It is significant to note that the term Visistadvaita is generally translate into English as Qualified Non-dualism. What is qualified in VIsistadvaita is not Non-dualism, but the Brahman. Visistadvaita propounds that the Brahman is saguna as opposed to nirguna, though ontologically. It subscribes to the theory of Non-dualism, though of the Saguna Brahman. It is also significant to note that while Vaisnavism evolved predating the Christian era. Srivaisnavism, as a Vedic religion, has been the contribution of Vedic seers such as Ramanuja, Vedanta Desika, etc. These seers along with the Alvars have made Srivaisnavism a religion of spiritual realization.

This book Visistadvaita – A Philosophy of Religion borrows considerably from the work ‘The Philosophy of Visistadvaita’ by P.N. Srinivasachari, a very well researched and creative presentation.

 

Contents

 

  Preface V
1 Visistadvaita - A Darsana 1
2 The Theory of Knowledge Dharmabhuta-jnaana (Phenomenological Lconsciousness) 7
  Svarupa-jnaana (Existential Consciousness) and Dharmabhuta-jnaana (Phenomenological Consciousness) - Interrelationship  
3 The Theory of Judgment 24
4 The Theory of Relations 29
5 Truth, Error and Avidya  
  Truth 34
  Error 36
  Avidya 40
6 Nirguna Brahman and Saguna Brahman 48
7 Saguna Brahman  
  The Brahman as Adhara 60
  The Brahman as Satya 64
  The Brahman as Jnaana 68
  The Brahman as Ananta 76
  The Brahman as Bhuvana Sundara 80
  The Brahman as Saririn 94
  The Brahman as Sesin 105
  The Brahman as Niyantr 112
  The Brahman as Redeemer 125
8 Cosmology 141
9 The Psychology of Jivatman 147
10 Mukti-Mumuksutva  
  Mukti 155
  Mumuksutva 165
11 Ways to Salvation  
  Karma-yoga 169
  Jnaana-yoga 172
  Bhakti-yoga 178
  Prapatti-yoga 186
12 The Mysticism of Visistadvaita 199
13 The Theology of Srivaisnavism 205
14 Srivaisnavism of Visistadvaita 213
15 Evolution of Vaisnavism 223

Sample Pages









Visistadvaita (A Philosophy of Religion)

Item Code:
NAG150
Cover:
Paperback
Edition:
2010
Language:
English
Size:
8.5 inch X 5.5 inch
Pages:
255 (2 B/W Illustrations)
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Weight of the Book: 260 gms
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Preface

Visistadvaita, as a philosophy of religion, interprets metaphysics in terms of religion, and religion in terms of metaphysics. It equates the two by the common designation darsana. Darsana connotes a Vedanta philosophical system as well as spiritual perception of Reality, and may be explained as an integral intuition of the Brahman.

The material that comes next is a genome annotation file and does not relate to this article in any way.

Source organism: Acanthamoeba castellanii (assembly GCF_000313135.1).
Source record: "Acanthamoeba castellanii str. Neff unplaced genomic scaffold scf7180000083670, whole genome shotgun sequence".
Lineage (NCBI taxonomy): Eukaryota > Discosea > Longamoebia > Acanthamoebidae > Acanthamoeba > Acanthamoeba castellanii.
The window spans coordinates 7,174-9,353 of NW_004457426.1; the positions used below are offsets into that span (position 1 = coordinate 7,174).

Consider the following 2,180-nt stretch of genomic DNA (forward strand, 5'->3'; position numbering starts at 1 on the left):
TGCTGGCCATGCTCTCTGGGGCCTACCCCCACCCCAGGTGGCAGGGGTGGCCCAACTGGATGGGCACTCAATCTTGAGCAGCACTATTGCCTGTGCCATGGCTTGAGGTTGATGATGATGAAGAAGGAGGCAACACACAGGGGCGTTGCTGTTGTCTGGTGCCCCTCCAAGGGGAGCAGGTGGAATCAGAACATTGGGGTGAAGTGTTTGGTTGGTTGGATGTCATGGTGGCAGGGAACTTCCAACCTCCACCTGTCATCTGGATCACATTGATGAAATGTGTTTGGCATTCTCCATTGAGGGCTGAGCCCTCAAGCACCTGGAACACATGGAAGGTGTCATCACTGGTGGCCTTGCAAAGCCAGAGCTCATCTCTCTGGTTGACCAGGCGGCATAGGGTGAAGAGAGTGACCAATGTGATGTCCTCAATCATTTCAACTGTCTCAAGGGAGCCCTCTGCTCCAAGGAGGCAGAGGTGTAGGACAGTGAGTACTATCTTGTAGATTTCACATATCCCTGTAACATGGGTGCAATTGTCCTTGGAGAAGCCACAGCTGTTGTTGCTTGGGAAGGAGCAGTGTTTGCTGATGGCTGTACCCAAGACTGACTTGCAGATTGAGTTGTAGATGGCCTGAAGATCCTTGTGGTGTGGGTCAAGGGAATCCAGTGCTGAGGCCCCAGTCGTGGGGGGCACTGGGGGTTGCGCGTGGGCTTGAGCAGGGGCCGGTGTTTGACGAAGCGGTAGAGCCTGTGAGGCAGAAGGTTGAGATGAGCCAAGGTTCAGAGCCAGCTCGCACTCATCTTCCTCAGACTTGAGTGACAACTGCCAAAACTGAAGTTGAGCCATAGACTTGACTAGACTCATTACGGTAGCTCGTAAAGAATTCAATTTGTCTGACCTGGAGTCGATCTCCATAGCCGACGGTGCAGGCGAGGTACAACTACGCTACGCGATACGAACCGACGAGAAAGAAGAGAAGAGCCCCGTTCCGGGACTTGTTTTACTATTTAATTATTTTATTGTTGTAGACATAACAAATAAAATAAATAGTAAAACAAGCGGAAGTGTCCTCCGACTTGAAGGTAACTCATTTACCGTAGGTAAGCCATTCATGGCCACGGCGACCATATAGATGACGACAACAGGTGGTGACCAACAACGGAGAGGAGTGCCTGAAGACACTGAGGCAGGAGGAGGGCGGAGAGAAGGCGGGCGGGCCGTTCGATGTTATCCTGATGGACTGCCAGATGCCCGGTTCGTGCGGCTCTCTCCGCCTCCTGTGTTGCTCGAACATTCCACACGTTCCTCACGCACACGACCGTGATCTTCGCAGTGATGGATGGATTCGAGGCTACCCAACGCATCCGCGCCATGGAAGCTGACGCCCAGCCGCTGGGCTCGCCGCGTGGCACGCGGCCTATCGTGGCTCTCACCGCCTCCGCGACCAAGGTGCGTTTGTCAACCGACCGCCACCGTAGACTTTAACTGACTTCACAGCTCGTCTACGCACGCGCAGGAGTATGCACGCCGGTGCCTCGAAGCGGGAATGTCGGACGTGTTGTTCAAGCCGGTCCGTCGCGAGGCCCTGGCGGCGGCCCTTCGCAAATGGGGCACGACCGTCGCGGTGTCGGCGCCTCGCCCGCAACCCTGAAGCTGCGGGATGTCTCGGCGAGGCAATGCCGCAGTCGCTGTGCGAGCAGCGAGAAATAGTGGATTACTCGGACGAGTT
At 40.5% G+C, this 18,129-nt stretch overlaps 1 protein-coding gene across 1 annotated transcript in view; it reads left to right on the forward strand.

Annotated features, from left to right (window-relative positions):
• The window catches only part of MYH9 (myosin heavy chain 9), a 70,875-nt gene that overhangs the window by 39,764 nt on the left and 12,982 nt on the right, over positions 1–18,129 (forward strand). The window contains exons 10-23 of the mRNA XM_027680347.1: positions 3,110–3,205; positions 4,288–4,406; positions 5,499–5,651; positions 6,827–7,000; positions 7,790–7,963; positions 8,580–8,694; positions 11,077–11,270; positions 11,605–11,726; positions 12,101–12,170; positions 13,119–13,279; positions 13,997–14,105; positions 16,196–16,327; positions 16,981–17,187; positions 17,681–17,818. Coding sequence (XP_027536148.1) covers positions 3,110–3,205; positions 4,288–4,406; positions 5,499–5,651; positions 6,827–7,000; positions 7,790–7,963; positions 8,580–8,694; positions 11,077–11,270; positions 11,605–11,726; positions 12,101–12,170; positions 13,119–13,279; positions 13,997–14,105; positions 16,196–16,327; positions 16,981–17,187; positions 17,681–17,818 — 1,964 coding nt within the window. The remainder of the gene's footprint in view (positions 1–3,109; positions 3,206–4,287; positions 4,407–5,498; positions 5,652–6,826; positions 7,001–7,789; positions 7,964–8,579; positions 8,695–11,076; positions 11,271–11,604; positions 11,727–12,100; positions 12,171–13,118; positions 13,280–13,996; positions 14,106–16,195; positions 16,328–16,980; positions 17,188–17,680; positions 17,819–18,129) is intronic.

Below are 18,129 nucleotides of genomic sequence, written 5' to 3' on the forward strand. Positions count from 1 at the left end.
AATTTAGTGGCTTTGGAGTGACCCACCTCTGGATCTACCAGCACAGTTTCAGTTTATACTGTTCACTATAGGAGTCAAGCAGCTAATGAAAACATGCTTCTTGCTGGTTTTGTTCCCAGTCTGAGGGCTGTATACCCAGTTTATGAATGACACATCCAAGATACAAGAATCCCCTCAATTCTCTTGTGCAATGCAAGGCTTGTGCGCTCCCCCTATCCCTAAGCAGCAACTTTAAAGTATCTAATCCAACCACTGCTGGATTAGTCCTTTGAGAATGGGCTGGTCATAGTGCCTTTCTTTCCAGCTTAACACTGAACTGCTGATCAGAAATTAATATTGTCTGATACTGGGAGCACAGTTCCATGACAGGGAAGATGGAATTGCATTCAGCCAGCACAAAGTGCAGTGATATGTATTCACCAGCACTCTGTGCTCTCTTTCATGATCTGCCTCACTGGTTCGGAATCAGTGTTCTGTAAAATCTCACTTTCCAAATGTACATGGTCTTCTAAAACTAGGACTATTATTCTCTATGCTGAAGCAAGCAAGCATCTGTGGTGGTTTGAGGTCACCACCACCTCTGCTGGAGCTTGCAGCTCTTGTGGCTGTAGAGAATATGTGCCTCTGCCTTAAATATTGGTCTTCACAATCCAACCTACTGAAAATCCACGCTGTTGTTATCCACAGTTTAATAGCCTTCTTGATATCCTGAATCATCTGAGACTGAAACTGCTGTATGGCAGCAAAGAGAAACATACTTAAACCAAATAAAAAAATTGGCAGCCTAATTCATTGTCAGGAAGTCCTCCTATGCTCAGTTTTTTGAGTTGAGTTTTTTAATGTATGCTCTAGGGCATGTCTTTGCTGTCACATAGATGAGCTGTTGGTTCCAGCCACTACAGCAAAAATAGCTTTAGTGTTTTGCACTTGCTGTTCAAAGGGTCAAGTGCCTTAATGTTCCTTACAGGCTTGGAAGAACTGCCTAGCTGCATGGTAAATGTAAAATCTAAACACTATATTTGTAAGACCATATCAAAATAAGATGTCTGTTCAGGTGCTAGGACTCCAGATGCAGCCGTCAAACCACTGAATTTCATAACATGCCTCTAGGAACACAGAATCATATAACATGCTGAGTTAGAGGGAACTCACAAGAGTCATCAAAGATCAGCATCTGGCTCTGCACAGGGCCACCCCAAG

In extreme monism, the Brahman is jnaana and is realized by jnaana. Extreme theism distrusts the intellect and relies on scriptural faith. But in Visistadvaita, the Brahman can be enquired into as well as experienced. The soul-sense of God exalts conceptual knowledge, whichrationalizes the soul-sight of God.

Ramanuja integrates the experiences of risis and Alvars in relation to the Brahman, the Supreme Self. He expounds what is called Ubhaya Vedanta. As a philosopher-saint, he establishes the truths of Visistadvaita as embodied in the Vedanta sutras. Simultaneously, he elucidates each adhikarana of the Sutras as experience of the Brahman, brahmanubhava. He gives a critical exposition of the experiences of the Alvars by showing their logical coherence. As a saint, he experiences God; and as a philosopher, he proves the truths of spiritual experience. He establishes that Sribhashyam, his commentary on Vedanta sutras, and the Bhagavad-visaya, the logical exposition of the spiritual experiences of Nammalvar are similar in content and look to the Brahman as the Ultimate to be attained. He is thus the exponent of Vedanta as stated in the Vedanta-sutras and in Bhagavad-visaya and is, therefore, considered the architect of Ubhaya-Vedanta. The end and aim of Ubhaya-Vedanta is summed up in the Upanisad itself: ‘He who knows the Brahman attains the Highest’.